Planning for Success – NDIS Goal Examples

Goal Setting

People often feel lost or adrift in some (or all) aspects of life, having no real sense of what they are trying to achieve. This can be attributed to the fact that they may never have actually thought about what they want from life – almost like setting off on a major life journey with no end destination in mind.  A good life plan depends to a large extent on an individual’s ability to set goals.

What Are NDIS Goals?

NDIS goals are a list of the things that you want to achieve with the support of the NDIS. They are included in your NDIS plan and are formed in conjunction with your Local Area Coordinator and finalised in your planning meeting.

NDIS Goals Examples

Goal setting should also form the basis of your NDIS plan. To many this may seem like an overwhelming task. Every NDIS participant is different with vastly varying goals. NDIS goal examples are things like: 

  • Obtaining and keeping employment
  • Improving relationships
  • More independence in daily life
  • Learning a new skill
  • Improving overall health and wellbeing
  • Increasing confidence in daily money management
  • Making new friends
  • Building confidence to travel alone
  • Improved mobility

So, where to start to create effective NDIS goals and objectives for your plan that have clarity and focus?

SMART Goals - A NDIS Goal Setting Template

A widely used technique, the SMART method is an anagram outlining a road map for effective goal setting. SMART goals bring structure and trackability to your goals instead of vague resolutions that are easily forgotten and not easily measured.  We’ve outlined SMART goals below and some questions you may like to ask yourself as it relates to you and what you hope to achieve from your NDIS plan.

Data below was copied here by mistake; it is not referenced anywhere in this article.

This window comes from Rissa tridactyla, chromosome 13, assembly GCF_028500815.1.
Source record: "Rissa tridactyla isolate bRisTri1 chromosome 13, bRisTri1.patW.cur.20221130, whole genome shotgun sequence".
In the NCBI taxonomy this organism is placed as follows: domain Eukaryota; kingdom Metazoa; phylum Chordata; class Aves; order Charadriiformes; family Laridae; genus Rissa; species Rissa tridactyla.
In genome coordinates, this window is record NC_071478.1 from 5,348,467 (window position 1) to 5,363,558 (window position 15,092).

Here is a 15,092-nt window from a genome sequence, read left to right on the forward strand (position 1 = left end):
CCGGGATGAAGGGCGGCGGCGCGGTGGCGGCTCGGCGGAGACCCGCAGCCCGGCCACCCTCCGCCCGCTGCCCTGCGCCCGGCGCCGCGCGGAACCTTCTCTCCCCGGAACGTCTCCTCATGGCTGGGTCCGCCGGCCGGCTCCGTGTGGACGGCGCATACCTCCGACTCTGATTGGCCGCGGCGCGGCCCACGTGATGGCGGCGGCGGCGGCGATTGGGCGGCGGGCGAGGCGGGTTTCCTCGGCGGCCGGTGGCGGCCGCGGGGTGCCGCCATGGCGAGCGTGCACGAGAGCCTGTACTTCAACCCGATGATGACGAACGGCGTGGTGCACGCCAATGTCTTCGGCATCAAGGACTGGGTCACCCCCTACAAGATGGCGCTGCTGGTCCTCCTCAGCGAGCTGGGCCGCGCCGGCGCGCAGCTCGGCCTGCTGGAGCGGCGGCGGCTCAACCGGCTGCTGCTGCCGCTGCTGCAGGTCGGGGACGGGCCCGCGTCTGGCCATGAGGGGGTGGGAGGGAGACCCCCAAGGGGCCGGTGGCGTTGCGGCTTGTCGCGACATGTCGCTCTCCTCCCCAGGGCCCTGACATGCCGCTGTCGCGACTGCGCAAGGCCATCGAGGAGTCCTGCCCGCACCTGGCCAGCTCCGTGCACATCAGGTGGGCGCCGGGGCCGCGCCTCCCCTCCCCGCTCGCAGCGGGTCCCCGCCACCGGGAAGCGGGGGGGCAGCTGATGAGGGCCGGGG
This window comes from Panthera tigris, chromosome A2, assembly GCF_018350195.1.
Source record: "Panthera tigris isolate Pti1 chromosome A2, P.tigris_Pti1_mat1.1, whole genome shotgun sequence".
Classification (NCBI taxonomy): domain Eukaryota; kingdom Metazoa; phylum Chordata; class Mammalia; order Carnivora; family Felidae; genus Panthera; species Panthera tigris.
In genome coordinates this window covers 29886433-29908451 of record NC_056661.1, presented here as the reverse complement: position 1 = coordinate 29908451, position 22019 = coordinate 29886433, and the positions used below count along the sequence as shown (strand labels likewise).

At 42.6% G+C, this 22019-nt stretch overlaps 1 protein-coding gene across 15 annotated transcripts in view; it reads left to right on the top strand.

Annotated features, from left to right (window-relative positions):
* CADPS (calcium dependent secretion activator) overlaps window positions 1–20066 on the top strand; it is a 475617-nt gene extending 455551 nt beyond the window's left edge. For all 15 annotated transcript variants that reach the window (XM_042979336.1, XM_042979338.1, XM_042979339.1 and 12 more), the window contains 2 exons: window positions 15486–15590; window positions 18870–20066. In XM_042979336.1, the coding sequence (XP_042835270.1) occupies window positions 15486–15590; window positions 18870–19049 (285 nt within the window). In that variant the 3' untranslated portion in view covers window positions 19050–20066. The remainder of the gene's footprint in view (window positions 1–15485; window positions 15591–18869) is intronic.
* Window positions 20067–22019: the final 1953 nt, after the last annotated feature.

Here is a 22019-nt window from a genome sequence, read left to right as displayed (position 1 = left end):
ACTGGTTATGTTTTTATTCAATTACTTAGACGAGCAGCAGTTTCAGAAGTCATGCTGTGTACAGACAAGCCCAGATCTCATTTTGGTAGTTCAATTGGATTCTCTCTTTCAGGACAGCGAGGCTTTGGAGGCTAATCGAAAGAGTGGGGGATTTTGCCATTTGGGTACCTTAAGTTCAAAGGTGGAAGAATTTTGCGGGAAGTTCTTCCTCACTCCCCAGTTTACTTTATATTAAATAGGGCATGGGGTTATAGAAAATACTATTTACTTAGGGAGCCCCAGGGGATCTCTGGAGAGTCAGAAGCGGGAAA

S = Specific: Specific, sensible and significant

Questions to ask:             

  • What do I want to accomplish?
  • Why is the goal important?
  • Who in involved?
  • Where is it located?
  • Which resources or limits are involved?

M = Measurable: Meaningful, motivating and having some quantifiable objective or objectives.

Questions to ask:            

  • How much?
  • How many?
  • How will I know when it is accomplished?

 A = Achievable: Agreed, attainable.

Questions to ask:            

  • How can I accomplish this goal?
  • Do I have control over this goal?
  • What constraints need to be considered?

R = Relevant: Reasonable, realistic and results based.

Questions to ask:            

  • Is this goal worthwhile?
  • Is this the right time?
  • Does this goal match our other goals?
  • Is this my goal or for someone else?
  • Is it applicable in the current environment?

  T = Time bound: An end point for reaching the objective or objectives.

Question to ask:              

When? One month, six months, 12 months, life of plan?

The NDIS aims to give participants independence and control, which puts responsibility for goal setting on the shoulders of the individual. There are many NDIS goals examples available online to help you work out what is important to you. This information is one of many NDIS goal setting templates available. It is of course up to the individual and their supports to use this (or any other framework) to develop their own meaningful goals as they see fit.

You may also find these links useful: 

NDIS Plan Management

Find an NDIS Plan Manager in your area


By | 2021-05-06T01:53:30+00:00 April 16th, 2020|NDIS|Comments Off on Planning for Success – NDIS Goal Examples
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